Cameron Purdy explains how a data grid functions by using a partition topology for data access, update, recovery and local storage, accessing data using read/write-through and write behind, and invoking operations through Observable, QueryMap and InvocableMap interfaces. He also offers some examples of data grids solving complex problems and introduces Coherence, Oracle’s data grid solution.
Cameron Purdy was the founder and president of Tangosol, Inc, a market leader in delivering in-memory caching and data management solutions to companies building and running mission critical enterprise J2EE applications. He currently is VP of Development at Oracle.
Jfokus is the largest annual conference for everyone who works with Java in Sweden. At Jfokus you will have an unique opportunity to keep yourself updated with the latest development of the Java platform through numerous interesting sessions. Jfokus gather rock-star speakers, both from Sweden and internationally. The focus is system development with Java and surrounding techniques like dynamic languages and agile methodologies. Jfokus is the best way for you to get the latest trends and buzz about Java from people who live and breathe technology on a daily basis.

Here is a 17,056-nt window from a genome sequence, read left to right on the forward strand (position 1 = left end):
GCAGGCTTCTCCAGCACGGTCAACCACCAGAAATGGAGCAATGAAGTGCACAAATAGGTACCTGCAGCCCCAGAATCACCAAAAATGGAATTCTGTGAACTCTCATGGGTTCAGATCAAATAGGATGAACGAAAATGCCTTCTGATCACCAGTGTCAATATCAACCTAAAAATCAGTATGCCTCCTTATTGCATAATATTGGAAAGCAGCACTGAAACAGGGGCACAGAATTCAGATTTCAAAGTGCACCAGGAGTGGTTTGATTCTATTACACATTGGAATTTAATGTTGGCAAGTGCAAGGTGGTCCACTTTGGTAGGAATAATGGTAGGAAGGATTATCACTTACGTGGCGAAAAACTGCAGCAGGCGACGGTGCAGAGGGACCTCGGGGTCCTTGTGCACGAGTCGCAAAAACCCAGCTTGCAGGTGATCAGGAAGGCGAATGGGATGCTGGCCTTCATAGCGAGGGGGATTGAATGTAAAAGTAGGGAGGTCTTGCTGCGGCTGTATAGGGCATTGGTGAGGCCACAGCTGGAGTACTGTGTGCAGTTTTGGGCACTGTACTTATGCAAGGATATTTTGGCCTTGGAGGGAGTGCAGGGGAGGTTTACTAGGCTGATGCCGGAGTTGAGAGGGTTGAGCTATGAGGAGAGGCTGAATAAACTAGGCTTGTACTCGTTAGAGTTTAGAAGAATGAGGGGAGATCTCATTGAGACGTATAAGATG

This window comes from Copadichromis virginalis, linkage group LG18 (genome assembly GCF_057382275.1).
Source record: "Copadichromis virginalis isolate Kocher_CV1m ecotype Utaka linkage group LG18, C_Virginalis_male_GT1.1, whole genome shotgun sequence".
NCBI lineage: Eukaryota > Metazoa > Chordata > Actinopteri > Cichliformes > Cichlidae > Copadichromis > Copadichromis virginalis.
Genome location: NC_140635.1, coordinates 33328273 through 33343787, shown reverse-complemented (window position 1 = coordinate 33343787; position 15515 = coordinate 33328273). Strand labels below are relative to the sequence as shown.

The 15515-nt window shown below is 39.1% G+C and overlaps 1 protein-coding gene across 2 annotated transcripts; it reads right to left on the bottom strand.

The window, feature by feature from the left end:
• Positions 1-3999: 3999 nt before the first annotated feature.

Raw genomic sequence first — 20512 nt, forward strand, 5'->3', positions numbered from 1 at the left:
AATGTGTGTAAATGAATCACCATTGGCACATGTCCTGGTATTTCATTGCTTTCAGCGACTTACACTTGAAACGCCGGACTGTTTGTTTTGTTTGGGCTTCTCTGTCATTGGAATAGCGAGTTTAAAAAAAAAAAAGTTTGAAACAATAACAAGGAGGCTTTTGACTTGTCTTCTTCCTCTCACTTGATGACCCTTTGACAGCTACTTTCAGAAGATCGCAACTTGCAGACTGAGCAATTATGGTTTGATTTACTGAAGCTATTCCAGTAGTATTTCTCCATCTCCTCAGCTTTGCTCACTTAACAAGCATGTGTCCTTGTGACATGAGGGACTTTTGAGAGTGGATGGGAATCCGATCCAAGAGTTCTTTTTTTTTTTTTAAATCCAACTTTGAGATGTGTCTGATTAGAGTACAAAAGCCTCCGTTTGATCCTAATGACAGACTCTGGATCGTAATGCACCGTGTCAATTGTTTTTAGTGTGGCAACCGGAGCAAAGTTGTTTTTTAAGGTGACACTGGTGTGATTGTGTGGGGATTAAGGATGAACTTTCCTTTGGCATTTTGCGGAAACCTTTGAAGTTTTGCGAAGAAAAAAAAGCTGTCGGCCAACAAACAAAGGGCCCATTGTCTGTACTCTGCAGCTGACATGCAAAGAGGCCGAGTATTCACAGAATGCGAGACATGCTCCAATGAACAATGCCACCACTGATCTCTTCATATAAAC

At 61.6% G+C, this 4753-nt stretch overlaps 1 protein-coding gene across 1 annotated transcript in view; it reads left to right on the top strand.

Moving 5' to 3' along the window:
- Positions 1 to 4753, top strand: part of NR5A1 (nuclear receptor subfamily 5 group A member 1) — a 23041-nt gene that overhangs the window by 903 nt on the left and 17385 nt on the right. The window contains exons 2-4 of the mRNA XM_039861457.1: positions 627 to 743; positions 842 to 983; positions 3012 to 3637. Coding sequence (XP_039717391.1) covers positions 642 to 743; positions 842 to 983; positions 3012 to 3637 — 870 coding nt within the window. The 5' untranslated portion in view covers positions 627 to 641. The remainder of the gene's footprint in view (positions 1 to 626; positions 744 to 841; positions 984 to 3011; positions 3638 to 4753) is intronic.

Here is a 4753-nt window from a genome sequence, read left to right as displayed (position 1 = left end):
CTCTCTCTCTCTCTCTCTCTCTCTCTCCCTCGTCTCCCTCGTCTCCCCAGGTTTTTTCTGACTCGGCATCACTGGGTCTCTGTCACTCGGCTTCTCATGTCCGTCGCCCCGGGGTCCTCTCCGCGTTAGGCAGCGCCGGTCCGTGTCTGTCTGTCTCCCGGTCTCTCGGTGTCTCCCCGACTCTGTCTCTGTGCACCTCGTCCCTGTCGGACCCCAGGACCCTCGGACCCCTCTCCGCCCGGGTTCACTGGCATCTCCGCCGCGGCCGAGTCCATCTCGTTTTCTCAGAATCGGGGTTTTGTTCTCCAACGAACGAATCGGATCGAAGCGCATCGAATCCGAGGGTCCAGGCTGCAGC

but the deep question is why don't developers get this
My personal opinion is that people learn to code wrong from the beginning. They get taught to express logic by using sequences in code. Tthey use step through debugging. They expect each app to be in a separate VM/object space and never multiple and never shared. And then they expect to build a distributed system as just a bigger app, but it isn't.
Until we remove the things we can't rely upon in distributed systems away from the basic language, we won't end this thinking. i.e. sequence, identity of objects, locking, etc.